And the same thing, by the way, happens with the energy required to boil this one kilogram of water. We’re no longer talking about the latent heat of vaporization, but rather the specific latent heat of vaporization. We’re now ready to give a definition for this term, specific latent heat. Specific latent heat is the energy that’s released or absorbed by one kilogram of a material during a phase transition. In the case of a transition from solid to liquid or liquid to solid, we call this the specific latent heat of fusion. And in the case of going from a liquid to a gas or a gas to a liquid, we call it the specific latent heat of vaporization.

And as we saw, the reason for these two different names is that these amounts of energy for a given material are typically not the same. For example, when it comes to water, we saw that the specific latent heat of vaporization, what we called 𝐸 sub boil, is greater than the specific latent heat of fusion, what we called 𝐸 sub melt. Knowing this definition of specific latent heat, let’s clear a bit of space on screen and see how to work with this value as a variable.

Typically, we represent specific latent heat using the symbol capital 𝐿. And we can recall from the definition of 𝐿 that this is an amount of energy that’s either released or absorbed by a one-kilogram mass. That is, 𝐿 represents an amount of energy per mass. So, if we wrote out the units of the specific latent heat, they would be units of energy, we’ve used joules here, over units of mass, here we’ve used kilograms.

Now, if we look up specific latent heats for various materials in a table, we’ll often see them quoted in units of kilojoules per kilogram. Know that this is still an amount of energy per an amount of mass. Knowing that specific latent heat is represented by these units, we can see that if we multiplied the specific latent heat of some material by some amount of mass of that material, then from a units’ perspective, when we multiply kilojoules per kilogram by some amount of kilograms, we see that that unit of kilograms cancels out. We’re left with a unit of energy often in kilojoules.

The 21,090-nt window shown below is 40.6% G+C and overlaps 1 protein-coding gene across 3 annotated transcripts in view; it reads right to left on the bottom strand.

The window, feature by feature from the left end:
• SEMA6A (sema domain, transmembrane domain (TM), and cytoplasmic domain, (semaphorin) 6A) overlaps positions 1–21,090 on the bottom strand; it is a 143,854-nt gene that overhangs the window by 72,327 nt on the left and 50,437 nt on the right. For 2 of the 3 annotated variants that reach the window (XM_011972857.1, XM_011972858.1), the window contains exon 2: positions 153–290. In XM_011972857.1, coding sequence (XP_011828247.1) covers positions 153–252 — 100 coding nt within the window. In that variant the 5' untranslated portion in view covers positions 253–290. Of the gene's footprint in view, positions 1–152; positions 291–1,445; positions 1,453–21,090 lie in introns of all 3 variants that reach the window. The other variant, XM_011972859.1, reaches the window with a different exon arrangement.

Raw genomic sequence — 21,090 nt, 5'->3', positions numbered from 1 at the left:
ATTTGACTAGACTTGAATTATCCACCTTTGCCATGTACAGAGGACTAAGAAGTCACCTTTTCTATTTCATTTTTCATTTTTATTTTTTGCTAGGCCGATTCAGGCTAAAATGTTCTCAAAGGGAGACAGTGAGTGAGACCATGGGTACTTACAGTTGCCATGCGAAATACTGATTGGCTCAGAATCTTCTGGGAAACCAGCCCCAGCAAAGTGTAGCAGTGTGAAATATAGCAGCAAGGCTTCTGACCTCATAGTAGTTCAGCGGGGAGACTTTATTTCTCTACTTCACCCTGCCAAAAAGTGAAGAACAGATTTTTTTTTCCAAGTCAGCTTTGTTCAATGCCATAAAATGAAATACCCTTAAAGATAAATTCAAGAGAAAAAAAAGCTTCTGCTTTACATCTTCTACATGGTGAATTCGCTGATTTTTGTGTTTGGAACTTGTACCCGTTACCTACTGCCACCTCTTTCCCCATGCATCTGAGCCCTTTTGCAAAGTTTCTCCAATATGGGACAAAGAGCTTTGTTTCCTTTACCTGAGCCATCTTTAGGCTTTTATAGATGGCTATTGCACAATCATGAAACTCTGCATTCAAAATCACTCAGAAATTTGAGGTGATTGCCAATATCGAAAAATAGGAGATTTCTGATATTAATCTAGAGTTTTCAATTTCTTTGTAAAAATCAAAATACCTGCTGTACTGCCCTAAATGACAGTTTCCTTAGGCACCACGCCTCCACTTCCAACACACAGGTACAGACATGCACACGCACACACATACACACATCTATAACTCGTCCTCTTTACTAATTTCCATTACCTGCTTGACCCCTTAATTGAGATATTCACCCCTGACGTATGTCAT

This shows us that if we multiply the specific latent heat of some material, either the heat of fusion or the heat of vaporization, by some amount of mass of that material, then what we’ll calculate is the energy required to change the state of that mass of material. This could be energy that’s released or energy that’s absorbed by the material. But in general, we can think of it as the energy transferred over this phase transition. Knowing all this about specific latent heat, let’s get a bit of practice with these ideas through an example.

The table lists the specific latent heat of fusion for various metals. A student has 200 grams of an unknown metal. The student heats the metal to its melting point and then measures how much energy is absorbed by the metal for all of it to melt, and gets a value of 79.6 kilojoules. Which of the four metals listed in the table does the student have?

Okay, taking a look at this table, we see that it has two rows. The first row lists four different kinds of metal, aluminum, cobalt, iron, and nickel. In the second row, the specific latent heat of fusion of those metals is given in units of kilojoules per kilogram. When we talk about the specific latent heat of fusion, that refers to the amount of energy that a substance needs to go from a liquid to a solid or a solid to a liquid. In other words, it’s an amount of energy needed to solidify or liquify one kilogram of some material.

Now, in our scenario, we’re told that a student has a 200-gram mass of some unknown metal. The metal begins as a solid but then is heated up to its melting point. And the student then measures how much energy is absorbed by the metal in order for all of it to melt. So, our 200-gram sample has now gone from completely solid to completely liquid. The student measures the energy required for that phase transition from solid to liquid to be 79.6 kilojoules. Based on this information, we want to figure out whether the student is working with aluminum, cobalt, iron, or nickel. To figure that out, let’s recall a mathematical relationship between specific latent heat, mass, and energy.